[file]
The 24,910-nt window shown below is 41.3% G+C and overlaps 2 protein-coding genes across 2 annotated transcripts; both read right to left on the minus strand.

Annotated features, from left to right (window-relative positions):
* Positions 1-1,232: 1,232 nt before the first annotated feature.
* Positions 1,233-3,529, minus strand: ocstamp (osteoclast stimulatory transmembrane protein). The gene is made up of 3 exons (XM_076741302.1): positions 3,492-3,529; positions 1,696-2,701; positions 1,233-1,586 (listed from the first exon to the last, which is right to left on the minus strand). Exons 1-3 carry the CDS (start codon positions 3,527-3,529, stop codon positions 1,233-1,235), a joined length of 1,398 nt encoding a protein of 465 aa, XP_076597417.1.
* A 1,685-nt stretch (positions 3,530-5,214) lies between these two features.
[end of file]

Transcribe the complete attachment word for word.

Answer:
The 24,910-nt window shown below is 41.3% G+C and overlaps 2 protein-coding genes across 2 annotated transcripts; both read right to left on the minus strand.

Annotated features, from left to right (window-relative positions):
* Positions 1-1,232: 1,232 nt before the first annotated feature.
* Positions 1,233-3,529, minus strand: ocstamp (osteoclast stimulatory transmembrane protein). The gene is made up of 3 exons (XM_076741302.1): positions 3,492-3,529; positions 1,696-2,701; positions 1,233-1,586 (listed from the first exon to the last, which is right to left on the minus strand). Exons 1-3 carry the CDS (start codon positions 3,527-3,529, stop codon positions 1,233-1,235), a joined length of 1,398 nt encoding a protein of 465 aa, XP_076597417.1.
* A 1,685-nt stretch (positions 3,530-5,214) lies between these two features.